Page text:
By John Basher
Priorities. It’s one simple word that means so much. To
prioritize is to organize or deal with something according to
its importance. There’s a delicate balance between what’s at
the top of the list and what can be put on the back burner.
It’s an ebb and flow of life’s duties. Eating before playing.
Sleeping instead of staying up late watching a “Breaking Bad”
marathon. Going to work to pay the bills rather than playing
hooky. Replacing the broken water heater instead of buying a
signed One Direction T-shirt. It’s the story of our lives.
Prioritizing is intrinsically human. We, as a species, are
taught from a very early age to rank and file based on what is
most meaningful. Judgment is our beacon, though
temptation can guide us down the wrong path. Making the
correct decisions makes all of the difference in the world.
Misaligning priorities can be disastrous. Just watch “Breaking
Bad” for any number of examples.
What I find interesting is how priorities can shift. Mine
have changed drastically in the past decade. Ten years ago I
had the world in front of me. There were endless opportunities at my fingertips. I was a 22-year-old hotshot, fresh out
of college with a bachelor’s degree in New Media Publishing
after toiling away inside classrooms and computer labs. I’ll
admit that I didn’t always have my nose buried in a textbook.
Back in those days I let loose every now and then. I figured
that it was a public disservice if I didn’t put my God-given
talents of singing karaoke and dancing on display at watering
holes throughout upstate New York. But I digress. College
professors constantly reminded me that the world was my
oyster. The only limitations I would encounter in the business
landscape were of my own doing. Self-doubt, they said, was
like a disease that would lead to a fate far worse: the fear of
Never fear failure, because doing so stunts growth and
excellence. I’ve learned that the most successful entrepreneurs and athletes welcome new challenges. They embrace
uncertainty rather than coil up and hide. It is this mentality
that sparks unrealized goals, which in turn creates
opportunity for a better, more fulfilling life. Failure, as it turns
out, isn’t always a bad thing.
The four-year, $100,000 pep talk from my wise professors
lit a fire under me. I stormed into the wild and wonderful
industry of magazine publishing with a brain full of knowledge
and a cloak of invincibility. In 2004 I bought a one-way ticket
to California and began working for MXA two days later. I
was unafraid of the future, because I controlled my destiny. In
hindsight, I made the best decision of my life when I stepped
foot on the plane bound for sun-drenched SoCal. I left all I
knew behind in New York, but it didn’t matter much. How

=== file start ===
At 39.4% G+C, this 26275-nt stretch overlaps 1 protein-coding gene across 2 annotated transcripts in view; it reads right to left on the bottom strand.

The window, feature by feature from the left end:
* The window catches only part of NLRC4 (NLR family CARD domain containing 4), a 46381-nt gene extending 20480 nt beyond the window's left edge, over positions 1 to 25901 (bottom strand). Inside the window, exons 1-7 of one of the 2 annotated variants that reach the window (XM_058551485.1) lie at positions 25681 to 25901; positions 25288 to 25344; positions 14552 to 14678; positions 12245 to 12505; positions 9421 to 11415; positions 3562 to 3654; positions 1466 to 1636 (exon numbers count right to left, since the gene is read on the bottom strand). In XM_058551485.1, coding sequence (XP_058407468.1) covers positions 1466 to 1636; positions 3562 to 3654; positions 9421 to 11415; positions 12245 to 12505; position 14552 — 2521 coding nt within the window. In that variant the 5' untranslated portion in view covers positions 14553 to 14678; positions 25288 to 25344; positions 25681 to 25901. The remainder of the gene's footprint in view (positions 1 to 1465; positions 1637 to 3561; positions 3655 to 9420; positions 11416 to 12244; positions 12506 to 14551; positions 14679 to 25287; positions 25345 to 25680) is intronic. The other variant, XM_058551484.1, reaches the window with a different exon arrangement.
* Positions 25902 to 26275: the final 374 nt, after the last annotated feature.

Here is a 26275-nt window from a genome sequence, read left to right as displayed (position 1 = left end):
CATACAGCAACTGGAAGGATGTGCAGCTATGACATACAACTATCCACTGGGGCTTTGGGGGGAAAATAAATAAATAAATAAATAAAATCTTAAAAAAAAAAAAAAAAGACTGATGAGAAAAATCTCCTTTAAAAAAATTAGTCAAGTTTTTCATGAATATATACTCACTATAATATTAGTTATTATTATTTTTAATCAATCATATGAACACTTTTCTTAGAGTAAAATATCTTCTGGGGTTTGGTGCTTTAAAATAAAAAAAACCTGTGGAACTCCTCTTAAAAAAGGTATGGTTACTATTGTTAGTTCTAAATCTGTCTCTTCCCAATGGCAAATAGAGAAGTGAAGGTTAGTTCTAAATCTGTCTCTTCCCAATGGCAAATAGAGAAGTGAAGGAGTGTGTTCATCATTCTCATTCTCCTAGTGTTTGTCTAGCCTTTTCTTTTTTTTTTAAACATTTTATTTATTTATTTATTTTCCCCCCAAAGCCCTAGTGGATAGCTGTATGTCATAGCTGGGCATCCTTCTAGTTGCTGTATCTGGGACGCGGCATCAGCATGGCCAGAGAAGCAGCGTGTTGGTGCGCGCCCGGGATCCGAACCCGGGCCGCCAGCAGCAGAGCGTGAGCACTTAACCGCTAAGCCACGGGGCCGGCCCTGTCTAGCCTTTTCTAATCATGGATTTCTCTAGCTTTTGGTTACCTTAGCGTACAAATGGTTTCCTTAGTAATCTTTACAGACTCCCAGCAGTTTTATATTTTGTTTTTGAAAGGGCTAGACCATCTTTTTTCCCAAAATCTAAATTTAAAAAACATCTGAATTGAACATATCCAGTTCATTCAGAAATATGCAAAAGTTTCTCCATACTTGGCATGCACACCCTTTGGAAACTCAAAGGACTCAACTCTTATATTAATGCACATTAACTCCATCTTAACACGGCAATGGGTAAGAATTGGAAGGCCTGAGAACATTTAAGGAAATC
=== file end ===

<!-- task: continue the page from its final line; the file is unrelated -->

could it? I was going to get paid to ride dirt bikes. As far as I
was concerned, I had just won the lottery.
Ten years later, I’ve tested over 300 different bikes,
learned more about the sport than I ever could’ve imagined,
and have hobnobbed with the sport’s elite racers. It has been
an awesome ride, so to speak. I say this because I think it’s
wise to remember what’s important. Prioritize. Put pressing
matters in front of trivial things. Make a goal, click fifth gear,
and hold the throttle wide open until you’ve reached the finish. However, don’t be narrow-minded. Look for other lines.
Remember that opportunity rings only if you’re willing to listen
for the doorbell. And should you feel trapped in your current
situation, well, then it’s time you beat the door down. Perhaps
a career change is in order. Maybe you’ve always wanted
to shake things up and do something more in line with your
interests. Whatever you do, never rest.
I’ve seen too many people who are upset with their lot in
life. I’m not ignorant enough to believe that everyone will be
happy about where they’re at in the search for self-actualization. Still, I propose that everyone should strive for something
better. Yes, it’s easier to follow the path of least resistance.
Yes, you can try to maintain a positive outlook by counting
down the days until retirement. No, I don’t recommend either
way of blind thinking.
“YES, IT’S EASIER TO FOLLOW
THE PATH OF LEAST RESISTANCE.
YES, YOU CAN TRY TO MAINTAIN
A POSITIVE OUTLOOK BY
COUNTING DOWN THE DAYS
UNTIL RETIREMENT. NO, I DON’T
RECOMMEND EITHER WAY OF
In another 10 years I’m sure that my priorities will again
have changed dramatically. At 42, I’ll have rounded the bend
on a mid-life crisis. Life will have zoomed by; it’s hard to think
that 10 years have already passed since I began working
at MXA. Naturally, it will be hard not to reflect on the past
and look in the rear-view mirror while driving down nostalgia
lane. By that time I’ll smile when I think about my young and
hazardous days behind the handlebars (while knowing full well
that I still haven’t learned my lesson). Regardless of whatever
is going on, my plan is the same as it has always been—to
be sitting on the tailgate of my truck at the motocross track,
hopefully next to you, as we laugh about the great time that
we are having. That sounds good to me. See you there?